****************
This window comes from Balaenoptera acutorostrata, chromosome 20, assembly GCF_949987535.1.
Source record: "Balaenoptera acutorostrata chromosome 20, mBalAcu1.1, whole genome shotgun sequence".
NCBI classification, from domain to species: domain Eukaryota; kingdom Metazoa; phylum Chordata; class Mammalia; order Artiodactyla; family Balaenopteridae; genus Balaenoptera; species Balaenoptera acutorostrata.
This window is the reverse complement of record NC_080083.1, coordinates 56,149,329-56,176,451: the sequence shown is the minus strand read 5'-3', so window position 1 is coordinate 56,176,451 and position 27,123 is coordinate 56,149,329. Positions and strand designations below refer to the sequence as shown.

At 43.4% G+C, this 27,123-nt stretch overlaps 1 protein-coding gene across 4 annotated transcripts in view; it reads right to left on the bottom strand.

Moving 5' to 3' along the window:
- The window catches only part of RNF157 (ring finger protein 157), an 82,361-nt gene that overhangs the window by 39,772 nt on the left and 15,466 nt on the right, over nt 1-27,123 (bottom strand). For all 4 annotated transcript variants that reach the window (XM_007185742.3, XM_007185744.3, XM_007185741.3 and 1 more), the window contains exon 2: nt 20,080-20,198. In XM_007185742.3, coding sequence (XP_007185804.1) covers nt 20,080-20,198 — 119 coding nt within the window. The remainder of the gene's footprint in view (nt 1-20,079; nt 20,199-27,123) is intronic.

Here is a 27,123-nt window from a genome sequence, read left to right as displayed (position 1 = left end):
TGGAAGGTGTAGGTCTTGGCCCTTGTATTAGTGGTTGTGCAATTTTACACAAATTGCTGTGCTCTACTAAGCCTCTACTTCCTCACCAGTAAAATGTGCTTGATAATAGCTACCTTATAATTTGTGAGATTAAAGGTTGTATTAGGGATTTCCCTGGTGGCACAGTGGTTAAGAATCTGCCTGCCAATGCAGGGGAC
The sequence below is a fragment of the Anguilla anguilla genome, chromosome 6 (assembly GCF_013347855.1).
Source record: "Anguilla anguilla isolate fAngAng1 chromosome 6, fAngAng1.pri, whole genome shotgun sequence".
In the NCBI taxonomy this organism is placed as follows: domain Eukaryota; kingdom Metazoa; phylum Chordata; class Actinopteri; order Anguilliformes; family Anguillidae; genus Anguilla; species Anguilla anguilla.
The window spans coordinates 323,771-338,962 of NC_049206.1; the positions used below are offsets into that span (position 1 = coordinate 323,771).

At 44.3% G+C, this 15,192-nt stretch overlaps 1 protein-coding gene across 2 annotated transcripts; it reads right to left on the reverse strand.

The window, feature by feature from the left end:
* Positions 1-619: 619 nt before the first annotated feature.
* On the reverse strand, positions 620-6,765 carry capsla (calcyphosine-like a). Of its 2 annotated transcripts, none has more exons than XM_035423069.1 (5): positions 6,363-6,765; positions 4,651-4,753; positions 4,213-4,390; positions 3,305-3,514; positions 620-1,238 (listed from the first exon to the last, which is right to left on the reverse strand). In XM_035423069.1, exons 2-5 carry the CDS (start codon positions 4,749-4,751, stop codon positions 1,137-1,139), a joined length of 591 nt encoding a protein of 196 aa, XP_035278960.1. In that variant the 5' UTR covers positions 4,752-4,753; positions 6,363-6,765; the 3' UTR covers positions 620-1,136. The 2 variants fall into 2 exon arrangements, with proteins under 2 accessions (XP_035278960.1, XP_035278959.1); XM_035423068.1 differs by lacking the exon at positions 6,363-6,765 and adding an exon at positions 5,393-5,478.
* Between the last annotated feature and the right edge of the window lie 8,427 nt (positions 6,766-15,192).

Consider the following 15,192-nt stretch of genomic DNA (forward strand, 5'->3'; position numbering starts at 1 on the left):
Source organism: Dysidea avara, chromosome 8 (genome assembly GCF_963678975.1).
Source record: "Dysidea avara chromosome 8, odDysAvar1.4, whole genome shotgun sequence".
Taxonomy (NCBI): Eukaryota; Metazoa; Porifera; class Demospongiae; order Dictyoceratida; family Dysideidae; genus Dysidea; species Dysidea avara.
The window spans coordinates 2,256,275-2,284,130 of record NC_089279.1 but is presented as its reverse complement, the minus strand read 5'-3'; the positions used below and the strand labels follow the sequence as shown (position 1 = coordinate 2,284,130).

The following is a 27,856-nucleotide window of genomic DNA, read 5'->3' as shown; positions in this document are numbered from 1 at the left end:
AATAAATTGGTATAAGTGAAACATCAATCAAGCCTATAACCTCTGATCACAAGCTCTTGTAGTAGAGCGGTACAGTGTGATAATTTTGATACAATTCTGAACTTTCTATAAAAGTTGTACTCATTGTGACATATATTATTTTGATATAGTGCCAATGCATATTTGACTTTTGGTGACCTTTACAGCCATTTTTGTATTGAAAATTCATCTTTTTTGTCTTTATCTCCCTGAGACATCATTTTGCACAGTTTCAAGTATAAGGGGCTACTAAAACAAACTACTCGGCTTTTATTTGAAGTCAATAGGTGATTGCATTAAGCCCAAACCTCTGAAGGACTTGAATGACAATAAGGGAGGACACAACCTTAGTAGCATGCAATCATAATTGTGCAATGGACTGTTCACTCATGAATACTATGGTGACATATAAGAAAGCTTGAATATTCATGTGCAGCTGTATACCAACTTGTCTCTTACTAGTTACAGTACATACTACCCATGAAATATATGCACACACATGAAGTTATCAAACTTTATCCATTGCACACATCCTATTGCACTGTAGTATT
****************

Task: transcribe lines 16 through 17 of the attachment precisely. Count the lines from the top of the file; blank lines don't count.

* Positions 1-619: 619 nt before the first annotated feature.
* On the reverse strand, positions 620-6,765 carry capsla (calcyphosine-like a). Of its 2 annotated transcripts, none has more exons than XM_035423069.1 (5): positions 6,363-6,765; positions 4,651-4,753; positions 4,213-4,390; positions 3,305-3,514; positions 620-1,238 (listed from the first exon to the last, which is right to left on the reverse strand). In XM_035423069.1, exons 2-5 carry the CDS (start codon positions 4,749-4,751, stop codon positions 1,137-1,139), a joined length of 591 nt encoding a protein of 196 aa, XP_035278960.1. In that variant the 5' UTR covers positions 4,752-4,753; positions 6,363-6,765; the 3' UTR covers positions 620-1,136. The 2 variants fall into 2 exon arrangements, with proteins under 2 accessions (XP_035278960.1, XP_035278959.1); XM_035423068.1 differs by lacking the exon at positions 6,363-6,765 and adding an exon at positions 5,393-5,478.